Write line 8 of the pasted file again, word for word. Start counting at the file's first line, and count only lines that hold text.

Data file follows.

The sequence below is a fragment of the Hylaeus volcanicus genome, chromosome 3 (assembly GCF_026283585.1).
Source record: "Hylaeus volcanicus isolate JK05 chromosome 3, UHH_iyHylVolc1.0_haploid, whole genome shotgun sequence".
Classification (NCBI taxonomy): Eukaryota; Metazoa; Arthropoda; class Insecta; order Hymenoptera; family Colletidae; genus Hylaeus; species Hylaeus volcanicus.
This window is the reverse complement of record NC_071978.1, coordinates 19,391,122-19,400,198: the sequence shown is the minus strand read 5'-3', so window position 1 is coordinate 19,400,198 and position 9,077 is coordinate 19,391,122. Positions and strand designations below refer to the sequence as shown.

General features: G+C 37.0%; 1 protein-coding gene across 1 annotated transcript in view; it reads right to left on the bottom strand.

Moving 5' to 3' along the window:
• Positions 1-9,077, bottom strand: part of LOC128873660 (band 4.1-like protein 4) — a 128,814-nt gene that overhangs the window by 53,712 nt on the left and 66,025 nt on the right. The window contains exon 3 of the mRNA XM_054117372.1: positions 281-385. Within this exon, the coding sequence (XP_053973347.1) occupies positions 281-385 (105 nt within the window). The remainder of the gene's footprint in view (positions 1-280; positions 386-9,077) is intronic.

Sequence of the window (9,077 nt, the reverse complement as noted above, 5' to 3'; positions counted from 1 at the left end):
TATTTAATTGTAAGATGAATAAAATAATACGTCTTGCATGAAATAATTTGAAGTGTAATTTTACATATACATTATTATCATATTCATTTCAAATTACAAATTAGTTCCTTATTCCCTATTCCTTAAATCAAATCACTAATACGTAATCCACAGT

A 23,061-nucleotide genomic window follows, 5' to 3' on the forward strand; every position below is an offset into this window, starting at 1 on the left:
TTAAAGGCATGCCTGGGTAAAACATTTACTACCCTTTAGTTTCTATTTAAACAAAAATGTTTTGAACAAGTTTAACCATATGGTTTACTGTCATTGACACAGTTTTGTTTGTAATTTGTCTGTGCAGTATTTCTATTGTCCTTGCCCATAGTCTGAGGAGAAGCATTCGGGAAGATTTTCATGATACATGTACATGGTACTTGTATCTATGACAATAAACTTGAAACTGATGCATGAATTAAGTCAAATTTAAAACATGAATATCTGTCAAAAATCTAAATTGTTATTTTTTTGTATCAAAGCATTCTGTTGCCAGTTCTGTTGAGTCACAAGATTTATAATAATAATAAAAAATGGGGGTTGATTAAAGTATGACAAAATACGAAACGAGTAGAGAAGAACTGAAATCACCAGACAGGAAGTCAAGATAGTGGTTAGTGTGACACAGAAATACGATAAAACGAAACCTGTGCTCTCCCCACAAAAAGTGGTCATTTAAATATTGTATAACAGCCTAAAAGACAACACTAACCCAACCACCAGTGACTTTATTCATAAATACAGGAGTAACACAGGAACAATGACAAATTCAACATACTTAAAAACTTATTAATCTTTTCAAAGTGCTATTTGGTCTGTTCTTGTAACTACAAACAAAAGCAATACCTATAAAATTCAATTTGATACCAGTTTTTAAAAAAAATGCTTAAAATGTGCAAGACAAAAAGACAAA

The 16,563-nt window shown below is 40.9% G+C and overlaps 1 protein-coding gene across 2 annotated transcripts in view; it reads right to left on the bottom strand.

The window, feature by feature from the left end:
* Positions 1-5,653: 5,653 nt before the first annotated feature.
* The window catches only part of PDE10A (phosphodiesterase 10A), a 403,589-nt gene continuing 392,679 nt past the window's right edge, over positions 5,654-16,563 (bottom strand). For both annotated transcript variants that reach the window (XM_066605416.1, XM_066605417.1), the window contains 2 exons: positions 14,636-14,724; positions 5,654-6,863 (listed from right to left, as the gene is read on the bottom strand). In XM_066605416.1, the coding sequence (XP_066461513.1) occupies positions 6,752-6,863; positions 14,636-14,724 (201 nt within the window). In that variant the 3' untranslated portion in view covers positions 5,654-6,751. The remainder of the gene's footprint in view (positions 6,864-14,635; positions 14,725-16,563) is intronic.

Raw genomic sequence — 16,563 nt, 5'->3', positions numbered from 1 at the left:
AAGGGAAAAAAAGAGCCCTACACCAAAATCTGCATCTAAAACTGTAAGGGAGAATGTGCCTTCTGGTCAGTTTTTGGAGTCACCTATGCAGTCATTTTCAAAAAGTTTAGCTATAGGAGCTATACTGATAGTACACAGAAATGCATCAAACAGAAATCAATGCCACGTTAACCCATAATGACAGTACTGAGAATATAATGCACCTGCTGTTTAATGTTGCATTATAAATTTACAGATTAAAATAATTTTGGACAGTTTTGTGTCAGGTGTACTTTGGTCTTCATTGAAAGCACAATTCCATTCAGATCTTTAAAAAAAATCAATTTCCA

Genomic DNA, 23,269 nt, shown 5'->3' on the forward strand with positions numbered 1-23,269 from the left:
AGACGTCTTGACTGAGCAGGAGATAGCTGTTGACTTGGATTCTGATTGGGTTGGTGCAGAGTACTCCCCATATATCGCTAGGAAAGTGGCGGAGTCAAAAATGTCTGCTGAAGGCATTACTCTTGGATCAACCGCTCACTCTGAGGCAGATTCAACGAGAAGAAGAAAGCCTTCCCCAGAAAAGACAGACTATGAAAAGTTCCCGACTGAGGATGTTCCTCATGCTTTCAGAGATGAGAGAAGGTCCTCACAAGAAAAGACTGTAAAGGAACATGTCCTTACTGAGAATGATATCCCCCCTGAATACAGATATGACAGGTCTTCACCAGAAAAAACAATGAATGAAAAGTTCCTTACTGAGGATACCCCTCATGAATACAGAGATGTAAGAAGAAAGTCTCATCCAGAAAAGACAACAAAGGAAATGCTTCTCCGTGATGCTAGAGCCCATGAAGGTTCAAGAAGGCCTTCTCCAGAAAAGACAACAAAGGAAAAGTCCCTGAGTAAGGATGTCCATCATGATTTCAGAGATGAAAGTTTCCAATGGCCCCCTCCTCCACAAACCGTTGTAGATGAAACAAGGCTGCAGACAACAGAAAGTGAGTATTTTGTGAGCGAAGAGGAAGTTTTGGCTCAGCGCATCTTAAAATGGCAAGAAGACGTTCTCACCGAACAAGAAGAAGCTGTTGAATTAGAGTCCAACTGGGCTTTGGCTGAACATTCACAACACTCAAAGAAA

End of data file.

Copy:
Sequence of the window (9,077 nt, the reverse complement as noted above, 5' to 3'; positions counted from 1 at the left end):